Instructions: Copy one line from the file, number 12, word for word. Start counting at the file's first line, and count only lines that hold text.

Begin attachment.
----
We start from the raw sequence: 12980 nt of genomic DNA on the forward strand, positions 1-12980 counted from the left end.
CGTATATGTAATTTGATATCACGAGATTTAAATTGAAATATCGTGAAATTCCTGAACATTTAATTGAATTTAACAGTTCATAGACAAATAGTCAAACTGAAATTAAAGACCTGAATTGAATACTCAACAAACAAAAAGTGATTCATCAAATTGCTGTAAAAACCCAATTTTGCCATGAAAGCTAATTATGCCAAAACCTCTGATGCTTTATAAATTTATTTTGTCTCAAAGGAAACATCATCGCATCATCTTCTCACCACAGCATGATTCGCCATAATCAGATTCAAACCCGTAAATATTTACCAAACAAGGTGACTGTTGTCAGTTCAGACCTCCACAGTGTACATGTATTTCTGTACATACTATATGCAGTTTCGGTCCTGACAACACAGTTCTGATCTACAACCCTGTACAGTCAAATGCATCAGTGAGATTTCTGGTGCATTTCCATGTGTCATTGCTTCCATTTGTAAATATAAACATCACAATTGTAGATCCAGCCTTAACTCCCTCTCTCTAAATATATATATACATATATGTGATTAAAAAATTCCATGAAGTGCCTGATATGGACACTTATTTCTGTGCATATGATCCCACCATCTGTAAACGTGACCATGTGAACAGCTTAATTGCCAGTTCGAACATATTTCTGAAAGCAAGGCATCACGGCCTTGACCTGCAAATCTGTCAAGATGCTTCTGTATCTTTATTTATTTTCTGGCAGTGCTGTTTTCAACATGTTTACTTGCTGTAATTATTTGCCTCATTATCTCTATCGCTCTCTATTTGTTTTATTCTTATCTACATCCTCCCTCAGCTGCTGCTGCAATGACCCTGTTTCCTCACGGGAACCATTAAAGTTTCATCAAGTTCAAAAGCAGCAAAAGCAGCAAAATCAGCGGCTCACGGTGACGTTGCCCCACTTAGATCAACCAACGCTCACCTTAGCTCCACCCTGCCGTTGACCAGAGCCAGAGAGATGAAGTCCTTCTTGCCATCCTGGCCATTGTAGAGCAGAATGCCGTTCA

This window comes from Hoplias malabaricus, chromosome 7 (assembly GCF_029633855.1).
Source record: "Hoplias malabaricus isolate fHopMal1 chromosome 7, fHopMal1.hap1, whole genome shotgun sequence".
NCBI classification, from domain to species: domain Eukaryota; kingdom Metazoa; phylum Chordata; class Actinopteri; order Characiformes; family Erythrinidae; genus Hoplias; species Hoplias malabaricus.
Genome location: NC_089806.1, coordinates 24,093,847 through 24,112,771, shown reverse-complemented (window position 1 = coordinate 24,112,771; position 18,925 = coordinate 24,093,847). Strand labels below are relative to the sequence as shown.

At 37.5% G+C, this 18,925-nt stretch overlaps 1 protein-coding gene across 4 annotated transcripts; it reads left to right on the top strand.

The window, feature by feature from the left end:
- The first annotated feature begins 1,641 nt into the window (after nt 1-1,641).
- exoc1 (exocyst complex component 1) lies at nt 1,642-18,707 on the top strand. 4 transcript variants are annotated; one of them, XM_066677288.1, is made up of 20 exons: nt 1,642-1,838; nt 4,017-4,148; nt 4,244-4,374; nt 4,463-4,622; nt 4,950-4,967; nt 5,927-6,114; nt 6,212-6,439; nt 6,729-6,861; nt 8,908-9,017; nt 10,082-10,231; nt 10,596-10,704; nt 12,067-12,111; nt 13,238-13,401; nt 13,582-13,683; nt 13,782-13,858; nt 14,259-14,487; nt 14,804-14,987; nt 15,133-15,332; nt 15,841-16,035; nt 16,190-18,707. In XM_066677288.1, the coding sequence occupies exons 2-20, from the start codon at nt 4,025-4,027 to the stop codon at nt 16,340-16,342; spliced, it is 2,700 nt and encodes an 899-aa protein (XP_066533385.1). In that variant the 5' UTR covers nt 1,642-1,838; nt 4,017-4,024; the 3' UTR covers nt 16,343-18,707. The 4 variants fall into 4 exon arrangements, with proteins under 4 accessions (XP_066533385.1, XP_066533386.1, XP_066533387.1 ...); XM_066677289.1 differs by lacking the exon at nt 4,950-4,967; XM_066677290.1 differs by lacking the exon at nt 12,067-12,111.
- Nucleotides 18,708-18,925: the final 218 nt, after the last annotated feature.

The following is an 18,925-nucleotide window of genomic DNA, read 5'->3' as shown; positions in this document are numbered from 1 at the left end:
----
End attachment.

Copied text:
The following is an 18,925-nucleotide window of genomic DNA, read 5'->3' as shown; positions in this document are numbered from 1 at the left end: